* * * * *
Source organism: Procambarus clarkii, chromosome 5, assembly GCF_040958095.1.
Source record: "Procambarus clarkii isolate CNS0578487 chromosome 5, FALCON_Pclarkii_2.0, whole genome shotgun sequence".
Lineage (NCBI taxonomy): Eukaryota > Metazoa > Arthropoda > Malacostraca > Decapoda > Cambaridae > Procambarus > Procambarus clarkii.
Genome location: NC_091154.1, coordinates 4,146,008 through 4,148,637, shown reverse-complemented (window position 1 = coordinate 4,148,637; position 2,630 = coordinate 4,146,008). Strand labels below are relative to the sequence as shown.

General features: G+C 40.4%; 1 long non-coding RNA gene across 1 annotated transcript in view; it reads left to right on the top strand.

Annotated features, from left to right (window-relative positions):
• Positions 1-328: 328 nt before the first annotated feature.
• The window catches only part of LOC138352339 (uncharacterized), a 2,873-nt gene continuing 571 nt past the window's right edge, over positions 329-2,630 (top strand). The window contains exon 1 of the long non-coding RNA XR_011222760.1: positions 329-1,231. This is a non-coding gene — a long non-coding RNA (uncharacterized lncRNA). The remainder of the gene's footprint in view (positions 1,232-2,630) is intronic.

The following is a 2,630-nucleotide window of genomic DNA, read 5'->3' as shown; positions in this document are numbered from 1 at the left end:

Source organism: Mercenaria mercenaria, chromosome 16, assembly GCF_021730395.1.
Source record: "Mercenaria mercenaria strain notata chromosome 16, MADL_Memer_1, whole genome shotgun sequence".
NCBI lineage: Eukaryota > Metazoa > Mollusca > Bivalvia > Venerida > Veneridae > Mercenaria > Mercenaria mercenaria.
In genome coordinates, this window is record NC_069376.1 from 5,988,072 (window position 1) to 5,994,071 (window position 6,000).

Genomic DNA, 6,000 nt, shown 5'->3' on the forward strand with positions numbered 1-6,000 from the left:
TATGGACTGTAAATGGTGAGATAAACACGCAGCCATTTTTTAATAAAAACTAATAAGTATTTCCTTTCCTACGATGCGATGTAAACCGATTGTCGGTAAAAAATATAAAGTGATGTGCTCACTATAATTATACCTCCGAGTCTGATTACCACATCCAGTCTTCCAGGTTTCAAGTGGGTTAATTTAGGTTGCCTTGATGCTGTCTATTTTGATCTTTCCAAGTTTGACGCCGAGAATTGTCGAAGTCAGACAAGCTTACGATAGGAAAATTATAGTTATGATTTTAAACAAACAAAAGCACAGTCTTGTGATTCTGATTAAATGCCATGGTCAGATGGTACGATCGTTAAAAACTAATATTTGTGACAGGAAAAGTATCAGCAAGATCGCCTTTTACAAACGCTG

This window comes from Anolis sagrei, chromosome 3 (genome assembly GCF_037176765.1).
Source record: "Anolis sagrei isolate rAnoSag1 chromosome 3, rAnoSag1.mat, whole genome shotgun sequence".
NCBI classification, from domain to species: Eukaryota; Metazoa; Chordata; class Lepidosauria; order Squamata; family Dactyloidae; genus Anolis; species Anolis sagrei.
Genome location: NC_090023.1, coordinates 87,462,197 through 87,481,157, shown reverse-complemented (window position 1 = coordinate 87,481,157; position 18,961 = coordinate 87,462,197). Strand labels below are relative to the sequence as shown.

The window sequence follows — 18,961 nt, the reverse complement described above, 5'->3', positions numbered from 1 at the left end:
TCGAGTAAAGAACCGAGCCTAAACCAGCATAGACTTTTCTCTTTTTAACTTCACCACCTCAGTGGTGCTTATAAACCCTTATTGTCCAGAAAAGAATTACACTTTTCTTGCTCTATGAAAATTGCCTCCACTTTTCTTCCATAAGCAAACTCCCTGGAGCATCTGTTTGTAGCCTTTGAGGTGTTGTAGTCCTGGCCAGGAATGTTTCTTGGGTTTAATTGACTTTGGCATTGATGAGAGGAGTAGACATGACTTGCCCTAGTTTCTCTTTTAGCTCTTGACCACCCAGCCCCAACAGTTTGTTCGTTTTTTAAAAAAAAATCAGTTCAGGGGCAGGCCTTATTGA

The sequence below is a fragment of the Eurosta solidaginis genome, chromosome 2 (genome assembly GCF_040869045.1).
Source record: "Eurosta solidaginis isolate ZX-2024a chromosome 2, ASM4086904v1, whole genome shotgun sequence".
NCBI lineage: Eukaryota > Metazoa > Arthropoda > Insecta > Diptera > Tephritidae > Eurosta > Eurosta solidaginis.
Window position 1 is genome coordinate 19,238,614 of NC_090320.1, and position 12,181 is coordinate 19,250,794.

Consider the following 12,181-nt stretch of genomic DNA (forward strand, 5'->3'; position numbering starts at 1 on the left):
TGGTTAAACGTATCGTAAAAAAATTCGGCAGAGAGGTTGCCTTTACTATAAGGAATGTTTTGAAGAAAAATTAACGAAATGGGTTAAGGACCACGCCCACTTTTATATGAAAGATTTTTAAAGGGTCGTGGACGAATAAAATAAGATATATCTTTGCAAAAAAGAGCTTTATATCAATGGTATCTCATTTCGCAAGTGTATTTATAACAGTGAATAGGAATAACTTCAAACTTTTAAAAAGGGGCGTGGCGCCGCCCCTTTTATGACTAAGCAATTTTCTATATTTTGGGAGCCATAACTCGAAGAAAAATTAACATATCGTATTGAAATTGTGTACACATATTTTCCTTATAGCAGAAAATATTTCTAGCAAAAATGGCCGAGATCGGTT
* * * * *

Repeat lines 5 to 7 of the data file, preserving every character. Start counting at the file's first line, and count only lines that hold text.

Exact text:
General features: G+C 40.4%; 1 long non-coding RNA gene across 1 annotated transcript in view; it reads left to right on the top strand.

Annotated features, from left to right (window-relative positions):
• Positions 1-328: 328 nt before the first annotated feature.